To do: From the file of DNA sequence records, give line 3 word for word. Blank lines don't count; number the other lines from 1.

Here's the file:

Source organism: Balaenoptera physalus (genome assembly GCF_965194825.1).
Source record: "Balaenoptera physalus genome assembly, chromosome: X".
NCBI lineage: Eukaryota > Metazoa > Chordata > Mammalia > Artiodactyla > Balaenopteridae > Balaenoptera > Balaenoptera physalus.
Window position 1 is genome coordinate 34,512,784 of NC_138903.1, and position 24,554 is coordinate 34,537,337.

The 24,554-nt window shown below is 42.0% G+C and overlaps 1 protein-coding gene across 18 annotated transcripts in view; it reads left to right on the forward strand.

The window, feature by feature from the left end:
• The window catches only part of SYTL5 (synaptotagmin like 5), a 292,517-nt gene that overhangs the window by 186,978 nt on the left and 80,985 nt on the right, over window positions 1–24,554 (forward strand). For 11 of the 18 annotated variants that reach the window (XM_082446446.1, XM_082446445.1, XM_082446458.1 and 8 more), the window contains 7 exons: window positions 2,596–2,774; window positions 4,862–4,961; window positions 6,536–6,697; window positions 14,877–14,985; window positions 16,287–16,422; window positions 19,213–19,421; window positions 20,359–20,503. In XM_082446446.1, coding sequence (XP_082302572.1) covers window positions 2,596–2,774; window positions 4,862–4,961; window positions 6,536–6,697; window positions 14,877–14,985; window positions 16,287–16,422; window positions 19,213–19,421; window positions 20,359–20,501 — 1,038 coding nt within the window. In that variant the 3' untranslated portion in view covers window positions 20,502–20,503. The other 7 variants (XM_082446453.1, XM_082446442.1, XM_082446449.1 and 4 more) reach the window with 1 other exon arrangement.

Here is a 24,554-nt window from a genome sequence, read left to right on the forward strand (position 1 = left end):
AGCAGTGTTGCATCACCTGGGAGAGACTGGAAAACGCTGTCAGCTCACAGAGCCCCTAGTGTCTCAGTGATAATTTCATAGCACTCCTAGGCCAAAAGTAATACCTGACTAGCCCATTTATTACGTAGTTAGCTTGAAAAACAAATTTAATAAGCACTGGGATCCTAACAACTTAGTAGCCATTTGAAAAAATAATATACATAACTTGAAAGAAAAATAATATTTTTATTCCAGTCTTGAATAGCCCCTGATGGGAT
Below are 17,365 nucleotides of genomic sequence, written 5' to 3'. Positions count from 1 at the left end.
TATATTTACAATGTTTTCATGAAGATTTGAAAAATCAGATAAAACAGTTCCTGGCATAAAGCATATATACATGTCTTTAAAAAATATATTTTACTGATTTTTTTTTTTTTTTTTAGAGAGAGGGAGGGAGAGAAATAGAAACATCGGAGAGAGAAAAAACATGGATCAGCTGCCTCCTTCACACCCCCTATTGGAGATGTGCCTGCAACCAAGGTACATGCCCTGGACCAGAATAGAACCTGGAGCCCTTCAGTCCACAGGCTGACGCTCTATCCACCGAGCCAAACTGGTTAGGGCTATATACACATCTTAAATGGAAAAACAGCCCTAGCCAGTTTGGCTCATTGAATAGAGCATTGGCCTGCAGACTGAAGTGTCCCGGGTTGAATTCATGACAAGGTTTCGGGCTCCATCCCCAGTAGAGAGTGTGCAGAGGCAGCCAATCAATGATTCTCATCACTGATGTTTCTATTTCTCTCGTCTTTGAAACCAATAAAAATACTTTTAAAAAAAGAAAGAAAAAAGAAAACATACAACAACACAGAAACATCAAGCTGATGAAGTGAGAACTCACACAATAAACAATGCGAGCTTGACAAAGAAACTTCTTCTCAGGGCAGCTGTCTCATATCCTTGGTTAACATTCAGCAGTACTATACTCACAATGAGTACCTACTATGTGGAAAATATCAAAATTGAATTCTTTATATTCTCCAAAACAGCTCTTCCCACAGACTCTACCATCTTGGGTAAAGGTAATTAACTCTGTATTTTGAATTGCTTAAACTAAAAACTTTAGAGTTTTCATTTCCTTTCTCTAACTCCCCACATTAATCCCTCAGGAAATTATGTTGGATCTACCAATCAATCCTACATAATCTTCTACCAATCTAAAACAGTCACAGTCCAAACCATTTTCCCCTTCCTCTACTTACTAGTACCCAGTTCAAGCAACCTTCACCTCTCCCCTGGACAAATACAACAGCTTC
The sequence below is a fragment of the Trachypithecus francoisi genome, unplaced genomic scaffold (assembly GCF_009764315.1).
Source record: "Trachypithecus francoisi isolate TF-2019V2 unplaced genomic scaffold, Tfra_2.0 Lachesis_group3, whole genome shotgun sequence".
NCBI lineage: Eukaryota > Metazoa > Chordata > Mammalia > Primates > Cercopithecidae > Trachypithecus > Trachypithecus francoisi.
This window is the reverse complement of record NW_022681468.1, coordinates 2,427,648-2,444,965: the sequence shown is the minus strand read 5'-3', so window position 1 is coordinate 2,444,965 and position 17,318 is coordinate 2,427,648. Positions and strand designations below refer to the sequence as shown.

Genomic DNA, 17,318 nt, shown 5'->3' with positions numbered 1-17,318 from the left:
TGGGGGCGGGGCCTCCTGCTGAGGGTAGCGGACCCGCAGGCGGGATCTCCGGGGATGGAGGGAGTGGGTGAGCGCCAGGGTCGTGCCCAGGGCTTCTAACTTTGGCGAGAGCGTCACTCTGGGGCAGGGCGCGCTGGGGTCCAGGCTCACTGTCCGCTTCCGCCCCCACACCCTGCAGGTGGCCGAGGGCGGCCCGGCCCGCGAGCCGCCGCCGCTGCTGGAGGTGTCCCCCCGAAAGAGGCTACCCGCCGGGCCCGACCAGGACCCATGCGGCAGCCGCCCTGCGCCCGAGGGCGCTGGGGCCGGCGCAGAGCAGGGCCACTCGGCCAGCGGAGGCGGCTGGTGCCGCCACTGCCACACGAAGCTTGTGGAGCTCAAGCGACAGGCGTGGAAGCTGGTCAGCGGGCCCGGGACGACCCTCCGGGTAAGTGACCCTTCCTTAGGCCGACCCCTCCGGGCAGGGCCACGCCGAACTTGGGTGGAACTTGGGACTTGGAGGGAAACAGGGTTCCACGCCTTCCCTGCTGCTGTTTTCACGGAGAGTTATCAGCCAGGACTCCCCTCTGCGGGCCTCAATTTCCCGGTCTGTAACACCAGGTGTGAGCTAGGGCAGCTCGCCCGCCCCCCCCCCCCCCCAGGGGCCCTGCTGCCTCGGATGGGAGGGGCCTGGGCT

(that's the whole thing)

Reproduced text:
NCBI lineage: Eukaryota > Metazoa > Chordata > Mammalia > Artiodactyla > Balaenopteridae > Balaenoptera > Balaenoptera physalus.